Six months ago, to the day, I began a new ministry position at Journey the Way and moved from the beautiful Sonoma Coast to the middle of the United States, otherwise known as Wichita, KS. In some ways the last six months have flown by. In many ways however it seems like I’ve been here for a while now. I suppose both are good. As I reflect back on the last six months here there are a few things that stand out to me.
- Although the culture is different, the problem with people is still the same. I am of course speaking of our heart problems. Sin still dominates the narrative of our lives and we live with it almost subconsciously. People in Kansas are just as deeply entrenched in sin as people in California. Somehow the great American values that we all believe exist in places like Kansas (and not California) really aren’t all that great. People may dress up, beautify or hide their sin in different ways here, but it is still sin. This is in many ways encouraging to me because I came here not as a savior, and not as a life-coach or wellness-improvement-director. I came here as a sinner myself knowing that the only remedy for my sin and folly is Christ.
- God’s grace is infinitely greater than I deserve or can comprehend. I am literally befuddled here in Wichita. It hardly seems that another day goes by and I am not standing there with my jaw on the ground wondering why in the world God has been so kind to me. We buy a house and He sends a hail storm to make the house better. He provides mercies for us that we aren’t even overtly asking Him for. Doors to meet neighbors and share the gospel open before us. My wife and children are deep sources of joy. I don’t deserve their company, let alone their friendship, love and support. God keeps showing us kindness after kindness after kindness. Today I have to confess I am better than I ever deserve.
- A new environment for ministry has revealed new (latent?) gifts. If you asked me about my gifting back in January of this year I would have told you that I’m first and foremost a “prophet” type leader. Good at holding forth vision for the church, calling people to repentance, bold and serious about the Word of God and see that as my major strength. You would probably agree with that, and to a degree I still believe that to be true. However hanging out underneath that “prophet” type of leadership (and maybe more dormant than anything) was a “kingly” type of leadership. “Kings” as we are described organize systems and structures for to enable growth, discipleship and gospel-advance. As I came to Wichita the church I found a natural expression of my gifts as a “king,” more so than I ever had before. That sort of discovery has been energizing and exciting to me. My use of a spreadsheet has increased exponentially. So far I like it.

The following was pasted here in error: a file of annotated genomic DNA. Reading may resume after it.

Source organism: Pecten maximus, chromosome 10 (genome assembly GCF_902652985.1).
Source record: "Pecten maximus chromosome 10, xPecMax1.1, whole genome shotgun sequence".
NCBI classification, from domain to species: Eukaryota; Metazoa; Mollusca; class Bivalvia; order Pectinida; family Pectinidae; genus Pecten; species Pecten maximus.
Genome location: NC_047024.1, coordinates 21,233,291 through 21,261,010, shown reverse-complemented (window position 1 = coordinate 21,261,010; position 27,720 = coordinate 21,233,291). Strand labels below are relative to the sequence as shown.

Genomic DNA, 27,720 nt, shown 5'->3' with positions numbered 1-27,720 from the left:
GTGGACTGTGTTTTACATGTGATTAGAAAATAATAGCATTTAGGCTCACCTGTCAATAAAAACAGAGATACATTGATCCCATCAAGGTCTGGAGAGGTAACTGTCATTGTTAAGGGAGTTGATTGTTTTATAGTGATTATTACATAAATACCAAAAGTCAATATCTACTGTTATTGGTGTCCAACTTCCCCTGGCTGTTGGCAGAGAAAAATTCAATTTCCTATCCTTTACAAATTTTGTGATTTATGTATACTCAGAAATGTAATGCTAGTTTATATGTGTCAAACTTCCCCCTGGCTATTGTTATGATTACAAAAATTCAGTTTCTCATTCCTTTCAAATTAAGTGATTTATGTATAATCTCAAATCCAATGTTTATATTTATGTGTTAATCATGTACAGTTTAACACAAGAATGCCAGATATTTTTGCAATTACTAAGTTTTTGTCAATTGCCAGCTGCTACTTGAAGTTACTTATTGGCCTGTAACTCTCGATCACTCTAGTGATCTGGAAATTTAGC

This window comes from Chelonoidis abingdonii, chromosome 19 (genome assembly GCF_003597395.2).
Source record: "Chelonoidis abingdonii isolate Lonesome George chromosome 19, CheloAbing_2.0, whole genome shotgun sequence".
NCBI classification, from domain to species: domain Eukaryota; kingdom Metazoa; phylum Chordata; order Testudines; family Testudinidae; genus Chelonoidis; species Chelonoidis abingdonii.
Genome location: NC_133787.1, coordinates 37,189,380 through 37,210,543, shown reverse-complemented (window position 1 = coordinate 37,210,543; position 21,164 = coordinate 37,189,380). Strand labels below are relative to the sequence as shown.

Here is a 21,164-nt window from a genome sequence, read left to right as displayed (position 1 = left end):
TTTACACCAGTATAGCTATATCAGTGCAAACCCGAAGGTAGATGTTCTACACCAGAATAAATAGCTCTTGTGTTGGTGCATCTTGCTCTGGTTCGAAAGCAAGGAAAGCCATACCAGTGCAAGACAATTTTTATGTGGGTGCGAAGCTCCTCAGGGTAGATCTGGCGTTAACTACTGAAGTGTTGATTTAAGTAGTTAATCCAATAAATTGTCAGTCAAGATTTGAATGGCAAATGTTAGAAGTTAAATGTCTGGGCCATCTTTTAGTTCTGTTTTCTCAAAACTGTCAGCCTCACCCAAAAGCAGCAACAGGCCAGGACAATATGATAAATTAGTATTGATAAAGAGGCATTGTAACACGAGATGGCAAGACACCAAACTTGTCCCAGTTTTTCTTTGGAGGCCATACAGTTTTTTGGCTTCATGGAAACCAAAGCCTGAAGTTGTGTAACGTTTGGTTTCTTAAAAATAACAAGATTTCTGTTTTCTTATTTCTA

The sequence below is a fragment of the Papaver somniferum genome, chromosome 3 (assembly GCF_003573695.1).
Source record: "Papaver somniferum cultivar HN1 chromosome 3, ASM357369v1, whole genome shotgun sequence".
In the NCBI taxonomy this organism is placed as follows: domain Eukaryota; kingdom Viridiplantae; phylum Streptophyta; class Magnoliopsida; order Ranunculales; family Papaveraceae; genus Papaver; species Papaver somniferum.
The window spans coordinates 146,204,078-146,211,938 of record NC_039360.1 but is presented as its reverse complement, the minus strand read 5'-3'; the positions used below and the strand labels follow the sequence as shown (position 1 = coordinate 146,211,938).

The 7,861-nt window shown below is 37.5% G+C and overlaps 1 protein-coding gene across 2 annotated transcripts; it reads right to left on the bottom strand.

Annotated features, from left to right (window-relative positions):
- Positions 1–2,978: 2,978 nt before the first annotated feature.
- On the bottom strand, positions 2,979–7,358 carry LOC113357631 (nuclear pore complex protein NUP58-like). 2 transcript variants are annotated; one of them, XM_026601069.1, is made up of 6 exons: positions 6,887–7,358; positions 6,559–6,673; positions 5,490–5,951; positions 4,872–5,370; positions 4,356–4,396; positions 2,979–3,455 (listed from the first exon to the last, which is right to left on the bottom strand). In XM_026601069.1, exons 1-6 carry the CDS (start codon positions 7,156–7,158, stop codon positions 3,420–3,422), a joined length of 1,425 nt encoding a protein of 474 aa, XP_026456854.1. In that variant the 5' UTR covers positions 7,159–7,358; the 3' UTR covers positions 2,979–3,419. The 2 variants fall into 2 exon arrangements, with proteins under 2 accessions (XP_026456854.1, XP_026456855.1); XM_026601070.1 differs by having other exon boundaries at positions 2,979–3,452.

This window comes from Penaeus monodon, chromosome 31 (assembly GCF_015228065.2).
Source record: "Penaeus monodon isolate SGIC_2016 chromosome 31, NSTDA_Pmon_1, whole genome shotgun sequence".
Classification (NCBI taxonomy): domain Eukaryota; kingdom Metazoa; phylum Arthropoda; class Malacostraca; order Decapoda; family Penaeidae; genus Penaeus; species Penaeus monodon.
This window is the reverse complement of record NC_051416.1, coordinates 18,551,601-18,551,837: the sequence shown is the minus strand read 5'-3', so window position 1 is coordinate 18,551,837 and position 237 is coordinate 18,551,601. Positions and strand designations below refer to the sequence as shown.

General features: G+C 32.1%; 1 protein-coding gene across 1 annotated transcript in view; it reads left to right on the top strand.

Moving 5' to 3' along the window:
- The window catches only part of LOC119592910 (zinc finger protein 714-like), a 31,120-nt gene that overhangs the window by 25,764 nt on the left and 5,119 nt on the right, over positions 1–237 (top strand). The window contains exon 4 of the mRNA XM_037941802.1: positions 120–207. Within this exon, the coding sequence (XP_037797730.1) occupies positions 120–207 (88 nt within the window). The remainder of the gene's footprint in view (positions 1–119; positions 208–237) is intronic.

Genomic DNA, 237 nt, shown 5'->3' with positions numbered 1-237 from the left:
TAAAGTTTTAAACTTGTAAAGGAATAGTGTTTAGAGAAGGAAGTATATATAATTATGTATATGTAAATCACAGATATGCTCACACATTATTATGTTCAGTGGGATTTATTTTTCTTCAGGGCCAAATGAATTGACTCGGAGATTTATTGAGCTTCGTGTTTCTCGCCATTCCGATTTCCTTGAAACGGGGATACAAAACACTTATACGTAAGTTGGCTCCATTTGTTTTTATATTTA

- Kansas is a “Decider State” that needs the gospel. Kansas is often considered one of the “fly-over” states that can be easily dismissed and forgotten in the larger American culture. However, an epiphany of sorts occurred to me last night. While culture may trickle down from the big cities to the rural towns and villages, that culture does not become an embodied corporate identity until the villages and towns affirm and adopt that culture. Where did the battle for taking prayer out of public schools occur? It wasn’t New York City. It was Topeka, Kansas. Where was slavery hotly debated and even violently contested? Yes it was in Washington D.C. but in all reality it the fight was real in Lawrence, Kansas. It isn’t so much “As the culture goes, so goes Kansas.” It’s more like “As Kansas confirms, so the culture affirms.” All of this to say there is a deep need in the city-centers of Kansas for gospel-centered churches. We need a movement of gospel-centered, missional churches throughout our state. More then that we need a deep movement of the Holy Spirit to ignite and carry out this gospel fire.
- The river that runs through the middle of Wichita is called the “Ar-Kansas” river. The name of the Indian tribe is pronounced Kan-sas. Not Kan-saw. I have no idea why the state to the south of Missouri can’t pronounce it correctly.
- Church ministry is hard. Still. Whether it is church-planting or an established-church, overseas mission work or youth work the ministry of the Word is hard work. It’s hard not because the Word is hard, but ultimately because we are working for spiritual transformation and maturity in Christ. The realization is that I can’t make blind people see. I can’t make sinners repent. I can’t make the religious humble. The Holy Spirit must do that. All of this to remind me that I am always out of my league as a pastor. Always.